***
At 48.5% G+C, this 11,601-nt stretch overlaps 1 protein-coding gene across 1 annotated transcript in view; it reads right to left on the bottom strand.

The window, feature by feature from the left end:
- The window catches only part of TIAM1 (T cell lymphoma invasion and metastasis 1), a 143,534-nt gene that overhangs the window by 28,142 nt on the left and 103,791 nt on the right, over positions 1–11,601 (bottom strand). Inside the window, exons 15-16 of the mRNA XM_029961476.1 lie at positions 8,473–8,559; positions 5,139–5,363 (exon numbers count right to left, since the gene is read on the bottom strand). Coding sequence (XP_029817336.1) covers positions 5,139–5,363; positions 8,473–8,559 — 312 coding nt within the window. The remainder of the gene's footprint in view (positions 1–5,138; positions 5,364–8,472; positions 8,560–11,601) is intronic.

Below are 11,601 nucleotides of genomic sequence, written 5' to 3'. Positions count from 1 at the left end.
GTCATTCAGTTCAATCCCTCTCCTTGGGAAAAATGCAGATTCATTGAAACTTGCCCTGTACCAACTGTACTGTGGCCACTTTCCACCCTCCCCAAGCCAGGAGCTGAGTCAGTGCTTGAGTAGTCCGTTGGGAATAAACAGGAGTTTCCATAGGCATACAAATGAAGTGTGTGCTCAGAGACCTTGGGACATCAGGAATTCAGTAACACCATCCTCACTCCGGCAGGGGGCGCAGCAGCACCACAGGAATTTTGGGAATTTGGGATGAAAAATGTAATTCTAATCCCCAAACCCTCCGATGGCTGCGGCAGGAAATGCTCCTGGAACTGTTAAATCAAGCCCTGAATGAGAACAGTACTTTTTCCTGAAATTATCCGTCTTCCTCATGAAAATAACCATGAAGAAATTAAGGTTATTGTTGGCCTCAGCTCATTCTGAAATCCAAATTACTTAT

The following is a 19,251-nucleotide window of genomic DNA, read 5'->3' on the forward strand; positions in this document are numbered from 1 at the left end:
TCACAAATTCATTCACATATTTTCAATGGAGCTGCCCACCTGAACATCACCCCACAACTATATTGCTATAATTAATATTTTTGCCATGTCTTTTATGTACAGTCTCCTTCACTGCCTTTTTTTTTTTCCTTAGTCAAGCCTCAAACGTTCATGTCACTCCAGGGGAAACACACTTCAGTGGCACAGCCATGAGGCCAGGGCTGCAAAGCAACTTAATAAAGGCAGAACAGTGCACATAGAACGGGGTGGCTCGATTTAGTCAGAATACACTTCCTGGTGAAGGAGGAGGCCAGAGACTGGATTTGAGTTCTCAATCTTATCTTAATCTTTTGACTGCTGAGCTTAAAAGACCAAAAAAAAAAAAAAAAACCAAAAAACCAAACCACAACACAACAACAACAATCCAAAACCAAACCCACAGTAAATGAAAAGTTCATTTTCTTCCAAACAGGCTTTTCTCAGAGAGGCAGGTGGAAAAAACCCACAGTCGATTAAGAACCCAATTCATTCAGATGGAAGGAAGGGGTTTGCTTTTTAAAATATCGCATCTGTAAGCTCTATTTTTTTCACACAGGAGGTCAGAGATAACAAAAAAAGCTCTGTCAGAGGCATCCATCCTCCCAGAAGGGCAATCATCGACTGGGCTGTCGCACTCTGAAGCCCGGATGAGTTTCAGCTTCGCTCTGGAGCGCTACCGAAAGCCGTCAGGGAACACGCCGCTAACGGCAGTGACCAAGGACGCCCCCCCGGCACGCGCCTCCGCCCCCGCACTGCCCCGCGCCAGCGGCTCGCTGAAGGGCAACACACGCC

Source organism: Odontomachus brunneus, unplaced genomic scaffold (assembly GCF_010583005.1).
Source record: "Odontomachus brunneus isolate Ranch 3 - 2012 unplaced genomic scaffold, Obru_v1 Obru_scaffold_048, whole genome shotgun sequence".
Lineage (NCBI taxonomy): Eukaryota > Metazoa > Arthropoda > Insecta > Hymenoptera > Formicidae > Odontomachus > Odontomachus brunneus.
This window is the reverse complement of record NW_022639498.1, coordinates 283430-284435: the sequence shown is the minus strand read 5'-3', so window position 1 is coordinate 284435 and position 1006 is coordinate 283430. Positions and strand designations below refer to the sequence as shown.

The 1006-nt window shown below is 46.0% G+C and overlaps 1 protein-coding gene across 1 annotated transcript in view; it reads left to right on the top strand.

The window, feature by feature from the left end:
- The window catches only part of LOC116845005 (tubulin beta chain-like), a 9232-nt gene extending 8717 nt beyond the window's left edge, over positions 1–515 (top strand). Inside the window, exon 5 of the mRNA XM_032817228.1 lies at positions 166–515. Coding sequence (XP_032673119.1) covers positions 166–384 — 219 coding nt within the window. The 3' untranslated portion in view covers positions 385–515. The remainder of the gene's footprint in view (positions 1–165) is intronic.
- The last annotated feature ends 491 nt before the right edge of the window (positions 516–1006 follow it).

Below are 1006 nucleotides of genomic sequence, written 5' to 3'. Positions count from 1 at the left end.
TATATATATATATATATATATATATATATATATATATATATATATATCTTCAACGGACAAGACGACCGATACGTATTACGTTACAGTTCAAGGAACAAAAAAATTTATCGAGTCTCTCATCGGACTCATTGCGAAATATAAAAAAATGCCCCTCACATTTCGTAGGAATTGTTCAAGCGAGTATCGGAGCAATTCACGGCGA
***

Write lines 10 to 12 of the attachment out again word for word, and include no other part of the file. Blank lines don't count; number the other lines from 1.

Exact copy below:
Lineage (NCBI taxonomy): Eukaryota > Metazoa > Arthropoda > Insecta > Hymenoptera > Formicidae > Odontomachus > Odontomachus brunneus.
This window is the reverse complement of record NW_022639498.1, coordinates 283430-284435: the sequence shown is the minus strand read 5'-3', so window position 1 is coordinate 284435 and position 1006 is coordinate 283430. Positions and strand designations below refer to the sequence as shown.

The 1006-nt window shown below is 46.0% G+C and overlaps 1 protein-coding gene across 1 annotated transcript in view; it reads left to right on the top strand.